Into the Inferno

Dan Clendenin
1 min readNov 29, 2020


By Dan Clendenin

Into the Inferno (2016)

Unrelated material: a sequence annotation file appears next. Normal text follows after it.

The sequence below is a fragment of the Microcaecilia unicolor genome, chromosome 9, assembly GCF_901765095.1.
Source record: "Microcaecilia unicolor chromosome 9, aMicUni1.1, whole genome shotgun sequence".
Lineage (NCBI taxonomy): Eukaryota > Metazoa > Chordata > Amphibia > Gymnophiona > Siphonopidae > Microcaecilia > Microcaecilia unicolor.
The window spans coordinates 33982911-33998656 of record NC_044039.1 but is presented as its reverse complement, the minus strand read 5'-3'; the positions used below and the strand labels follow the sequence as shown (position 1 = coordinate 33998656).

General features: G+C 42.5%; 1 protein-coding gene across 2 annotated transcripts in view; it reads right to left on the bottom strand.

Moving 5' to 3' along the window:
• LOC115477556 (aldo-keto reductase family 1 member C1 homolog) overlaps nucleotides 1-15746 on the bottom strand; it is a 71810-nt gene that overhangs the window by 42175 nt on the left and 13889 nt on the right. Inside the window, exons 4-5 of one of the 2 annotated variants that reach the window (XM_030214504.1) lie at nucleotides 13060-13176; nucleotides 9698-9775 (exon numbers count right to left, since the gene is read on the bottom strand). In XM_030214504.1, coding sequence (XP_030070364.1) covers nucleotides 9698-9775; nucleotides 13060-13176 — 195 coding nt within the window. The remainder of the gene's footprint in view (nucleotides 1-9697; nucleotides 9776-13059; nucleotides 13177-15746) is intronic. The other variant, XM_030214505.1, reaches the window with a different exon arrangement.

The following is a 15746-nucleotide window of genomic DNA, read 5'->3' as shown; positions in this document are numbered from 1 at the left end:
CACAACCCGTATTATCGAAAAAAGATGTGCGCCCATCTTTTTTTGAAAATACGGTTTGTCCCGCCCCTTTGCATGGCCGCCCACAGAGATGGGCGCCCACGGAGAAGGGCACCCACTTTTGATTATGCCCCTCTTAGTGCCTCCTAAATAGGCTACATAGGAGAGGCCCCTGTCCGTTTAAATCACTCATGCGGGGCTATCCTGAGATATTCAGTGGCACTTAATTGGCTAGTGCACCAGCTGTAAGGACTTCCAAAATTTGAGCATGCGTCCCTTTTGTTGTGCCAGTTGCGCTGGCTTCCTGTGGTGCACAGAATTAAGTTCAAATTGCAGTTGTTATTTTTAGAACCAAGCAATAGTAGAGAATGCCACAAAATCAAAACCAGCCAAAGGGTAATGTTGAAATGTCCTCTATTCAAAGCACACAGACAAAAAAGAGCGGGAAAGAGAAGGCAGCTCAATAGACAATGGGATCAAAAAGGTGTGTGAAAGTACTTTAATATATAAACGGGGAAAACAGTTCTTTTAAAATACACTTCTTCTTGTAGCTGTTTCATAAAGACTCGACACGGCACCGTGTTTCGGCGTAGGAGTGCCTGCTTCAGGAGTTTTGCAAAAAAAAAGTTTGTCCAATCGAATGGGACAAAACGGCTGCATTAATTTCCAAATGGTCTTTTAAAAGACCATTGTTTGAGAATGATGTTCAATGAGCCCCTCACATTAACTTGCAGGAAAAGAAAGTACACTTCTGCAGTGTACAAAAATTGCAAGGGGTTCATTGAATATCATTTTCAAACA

In this documentary about volcanoes, which he has filmed since 1976, the inimitable Werner Herzog joins forces with the Cambridge volcanologist Clive Oppenheimer to explore one of earth’s most violent wonders. The movie is partly based on Oppenheimer’s book Eruptions That Shook the World. The peripatetic Herzog makes six stops around the world. He begins and ends on the island of Vanuatu, moves to Antarctica, then Indonesia (more volcanoes than any country in the world), Ethiopia, Iceland, and North Korea. This being Herzog, he’s interested in the volcanoes, but what he’s really interested in are the belief systems of humans that surround the volcanoes. Nature is his stage, but human nature is his plot. So, in addition to footage of the haunting and terrifying beauty of volcanic eruptions and rivers of molten lava (accompanied by operatic arias), we’re introduced to the spirits, dances, rituals, and processions of local traditions. Says Herzog, “obviously, there was a scientific side to our journey, but what we were really chasing was the magical side, the demons, the new gods.” I watched this film on Netflix.

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